The decision by the Court of Final Appeal (TUI) concerning the case of former Public Prosecutor General Ho Chiu Meng is final, the Office of the President of TUI informed yesterday in a statement.
The TUI sentenced Ho to 21 years in prison on July 14 this year, along with heavy financial penalties and an order that many of his assets revert to the administration.
While the decision was intended to be final, the defendant filed an appeal on August 4 with two possible suggestions to deal with the finality of the decision – namely, the possibility of the creation of an appeal court and the creation of an “ad hoc” court to hear his case, with analogous application of the relevant provisions in order to create a standardization of the case law.
In response to the appeal, the presiding judge issued an order on August 15 indicating that “the admission of an appeal entails the existence of a judicial body with a power of judging in a higher court, which may examine and decide on the appeal.”
In this particular case, the presiding judge stated, “we realize that we do not have a higher court that can assess the appeal filed by the defendant, since the Court of Final Appeal is the supreme judicial body of the MSAR, which is a region with independent judicial power and with power of final judgment,” the judge wrote on her order.
Regarding the two solutions proposed by the defendant, the judge said, “in the judicial system currently in force in Macau, the creation of any court is based on the assumption that there is a legal provision. In the absence of legal rules, the creation of a court of appeal to assess the decision of the TUI at first instance has no legal basis.”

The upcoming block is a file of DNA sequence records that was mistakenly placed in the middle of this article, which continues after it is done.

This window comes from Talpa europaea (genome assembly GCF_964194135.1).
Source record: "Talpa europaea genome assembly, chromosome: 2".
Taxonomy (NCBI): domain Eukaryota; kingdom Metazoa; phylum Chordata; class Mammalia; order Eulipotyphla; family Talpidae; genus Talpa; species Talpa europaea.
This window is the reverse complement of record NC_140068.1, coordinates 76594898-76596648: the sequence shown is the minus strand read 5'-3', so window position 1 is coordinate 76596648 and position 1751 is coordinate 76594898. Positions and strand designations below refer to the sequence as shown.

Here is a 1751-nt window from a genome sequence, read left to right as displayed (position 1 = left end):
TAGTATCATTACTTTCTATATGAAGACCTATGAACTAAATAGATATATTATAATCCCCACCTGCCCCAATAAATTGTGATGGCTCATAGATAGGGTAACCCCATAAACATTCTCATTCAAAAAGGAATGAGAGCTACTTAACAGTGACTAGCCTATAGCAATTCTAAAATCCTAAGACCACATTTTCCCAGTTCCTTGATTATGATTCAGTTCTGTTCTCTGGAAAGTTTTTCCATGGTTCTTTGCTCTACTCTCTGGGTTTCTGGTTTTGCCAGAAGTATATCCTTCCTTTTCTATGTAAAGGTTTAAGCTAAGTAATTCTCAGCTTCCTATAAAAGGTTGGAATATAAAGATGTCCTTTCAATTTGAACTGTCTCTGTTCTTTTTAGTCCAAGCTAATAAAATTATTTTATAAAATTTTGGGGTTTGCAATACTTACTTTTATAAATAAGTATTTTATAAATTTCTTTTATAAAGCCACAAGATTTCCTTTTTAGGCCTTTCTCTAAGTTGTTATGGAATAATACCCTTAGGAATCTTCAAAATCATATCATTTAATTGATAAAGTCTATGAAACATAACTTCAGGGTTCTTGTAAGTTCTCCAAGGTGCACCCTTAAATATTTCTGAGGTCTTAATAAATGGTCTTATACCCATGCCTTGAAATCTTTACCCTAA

The judge further noted that the application implies “the existence of a legal loophole,” that according to the judge does not exist since “when it was determined that in some particular cases [regarding high ranked officials] the court that had the right to rule should be the TUI, it was already clear that this would leave no room for appeals. Furthermore, the Legislative Assembly did not make any provision for the inclusion of an appeal against rulings by the TUI, with the judge claiming that this decision was not due to a loophole but was made according to deliberate legislative intention.
The judge also added that these intentions were even clearer after the 2007 trial of the former Secretary for Transport and Public Works Ao Man Long, which concerned corruption. In this case, the defendant was also not entitled to appeal – and two years after, when the Legislative Assembly approved the Law 9/2009 to introduce changes to the Basic Law of the Judicial Organization, he had the opportunity to address the issue of the appeal, and did not.
“Therefore, it cannot be understood that there is a legal loophole to be filled by the analogue application. In this way, it was decided not to admit the appeal by the accused,” she concluded in her comments.
With the appeal’s refusal, the decision to sentence Ho to 21 years of imprisonment is final.
Ho’s defense lawyer, Oriana Pun, has previously said that the inability to appeal constituted just a “technical problem that can be circumvented.”
According to Pun, this “technical problem” is minor when compared with the right to appeal, which she said to “constitutes a fundamental right”. However, Pun’s arguments have now been rejected.